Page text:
THURMONT, Md. (DC News Now) — A documentary called “America’s Hidden Stories: Forged in Slavery” will soon air on the Smithsonian Channel.
Filming for the documentary began in 2021 and will take a look at who the enslaved ironworkers of Catoctin Furnace were and what happened to their community.
Crystal Claggette said she’s a descendant of Robert Patterson, a free African American who was an ironworker at the Catoctin Furnace.
“I hope that it inspires someone else to not give up on doing their family history,” Claggette said. “I never dreamed that I would find my third great Grandfather’s father.”
At least 271 enslaved Africans made up the bulk of Catoctin Furnace’s earliest workers.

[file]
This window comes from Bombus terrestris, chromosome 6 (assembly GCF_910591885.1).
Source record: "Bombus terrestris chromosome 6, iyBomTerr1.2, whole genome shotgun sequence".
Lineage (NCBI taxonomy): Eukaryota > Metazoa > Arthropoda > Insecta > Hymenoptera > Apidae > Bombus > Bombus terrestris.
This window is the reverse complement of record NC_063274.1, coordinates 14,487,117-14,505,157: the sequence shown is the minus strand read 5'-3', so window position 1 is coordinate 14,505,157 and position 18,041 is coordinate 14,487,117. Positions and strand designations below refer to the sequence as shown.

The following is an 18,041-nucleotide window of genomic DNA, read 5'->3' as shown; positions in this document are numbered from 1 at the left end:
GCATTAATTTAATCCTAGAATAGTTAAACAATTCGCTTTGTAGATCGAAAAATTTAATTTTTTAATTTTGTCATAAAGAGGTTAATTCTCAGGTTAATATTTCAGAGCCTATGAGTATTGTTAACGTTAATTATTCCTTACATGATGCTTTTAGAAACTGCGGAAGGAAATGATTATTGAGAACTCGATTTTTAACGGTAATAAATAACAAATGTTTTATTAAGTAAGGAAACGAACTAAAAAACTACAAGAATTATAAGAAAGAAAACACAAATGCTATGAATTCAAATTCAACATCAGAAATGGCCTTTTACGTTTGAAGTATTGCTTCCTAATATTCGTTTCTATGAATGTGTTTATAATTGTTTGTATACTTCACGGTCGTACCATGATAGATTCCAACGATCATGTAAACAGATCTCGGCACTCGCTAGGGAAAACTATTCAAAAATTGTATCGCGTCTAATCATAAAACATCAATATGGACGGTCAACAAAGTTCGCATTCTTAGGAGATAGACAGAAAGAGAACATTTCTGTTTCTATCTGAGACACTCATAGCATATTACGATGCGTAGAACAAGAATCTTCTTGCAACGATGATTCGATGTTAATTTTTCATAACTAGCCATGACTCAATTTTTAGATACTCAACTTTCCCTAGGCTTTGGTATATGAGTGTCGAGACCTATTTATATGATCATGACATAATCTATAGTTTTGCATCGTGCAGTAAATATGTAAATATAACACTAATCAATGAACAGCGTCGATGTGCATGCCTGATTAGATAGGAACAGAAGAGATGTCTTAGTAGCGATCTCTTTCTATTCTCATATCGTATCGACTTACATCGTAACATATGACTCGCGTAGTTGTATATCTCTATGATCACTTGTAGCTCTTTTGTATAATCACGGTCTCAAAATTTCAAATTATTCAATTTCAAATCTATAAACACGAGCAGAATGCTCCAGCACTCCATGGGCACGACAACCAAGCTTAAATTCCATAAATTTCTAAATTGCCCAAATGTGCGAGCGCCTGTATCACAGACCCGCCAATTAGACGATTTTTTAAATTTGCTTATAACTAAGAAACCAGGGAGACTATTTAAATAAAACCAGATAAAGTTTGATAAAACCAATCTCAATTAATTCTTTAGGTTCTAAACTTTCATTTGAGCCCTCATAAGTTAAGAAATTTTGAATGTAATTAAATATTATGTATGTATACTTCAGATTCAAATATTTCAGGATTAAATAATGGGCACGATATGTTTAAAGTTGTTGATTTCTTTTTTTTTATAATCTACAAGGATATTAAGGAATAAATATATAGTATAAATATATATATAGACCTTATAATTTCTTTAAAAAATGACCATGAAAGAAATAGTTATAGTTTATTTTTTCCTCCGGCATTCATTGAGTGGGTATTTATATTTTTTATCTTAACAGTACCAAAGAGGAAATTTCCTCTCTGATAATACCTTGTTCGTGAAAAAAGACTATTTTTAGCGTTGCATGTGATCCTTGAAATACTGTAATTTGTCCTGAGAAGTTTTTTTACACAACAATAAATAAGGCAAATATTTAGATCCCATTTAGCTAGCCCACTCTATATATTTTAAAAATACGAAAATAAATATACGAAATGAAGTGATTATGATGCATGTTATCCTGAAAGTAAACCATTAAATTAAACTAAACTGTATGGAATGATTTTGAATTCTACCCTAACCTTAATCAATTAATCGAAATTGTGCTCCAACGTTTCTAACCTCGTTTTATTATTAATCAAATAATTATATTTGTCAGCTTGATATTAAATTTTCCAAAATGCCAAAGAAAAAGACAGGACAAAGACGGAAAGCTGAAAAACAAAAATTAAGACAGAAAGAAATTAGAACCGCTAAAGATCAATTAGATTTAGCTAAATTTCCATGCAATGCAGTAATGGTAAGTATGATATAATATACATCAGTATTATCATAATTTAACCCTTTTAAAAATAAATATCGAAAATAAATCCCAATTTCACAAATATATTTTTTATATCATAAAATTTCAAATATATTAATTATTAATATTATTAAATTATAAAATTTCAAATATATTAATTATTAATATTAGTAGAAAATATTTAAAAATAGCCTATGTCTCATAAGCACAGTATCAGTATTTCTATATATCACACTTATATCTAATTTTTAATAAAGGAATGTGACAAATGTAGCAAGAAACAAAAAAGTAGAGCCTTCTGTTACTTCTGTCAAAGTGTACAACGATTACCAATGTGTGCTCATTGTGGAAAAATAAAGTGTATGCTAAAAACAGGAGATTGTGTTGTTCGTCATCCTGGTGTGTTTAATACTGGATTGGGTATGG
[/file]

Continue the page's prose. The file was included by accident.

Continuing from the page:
Elizabeth Comer, president of the Catoctin Furnace Historical Society said the ironworkers were able to take iron ores, limestones, charcoal and some waterpower to produce iron and then create “beautiful stoves and pots and fireback.”
“It’s the story though of the enslaved Africans and the free African Americans who were the skilled laborers here, but being featured in a documentary like this is new ground for us,” Comer said.
Comer hopes more people can trace their lineage to the ironworkers.
A premiere of the documentary will be shown tonight at 7 p.m. at the Weinberg Center in Frederick, Md.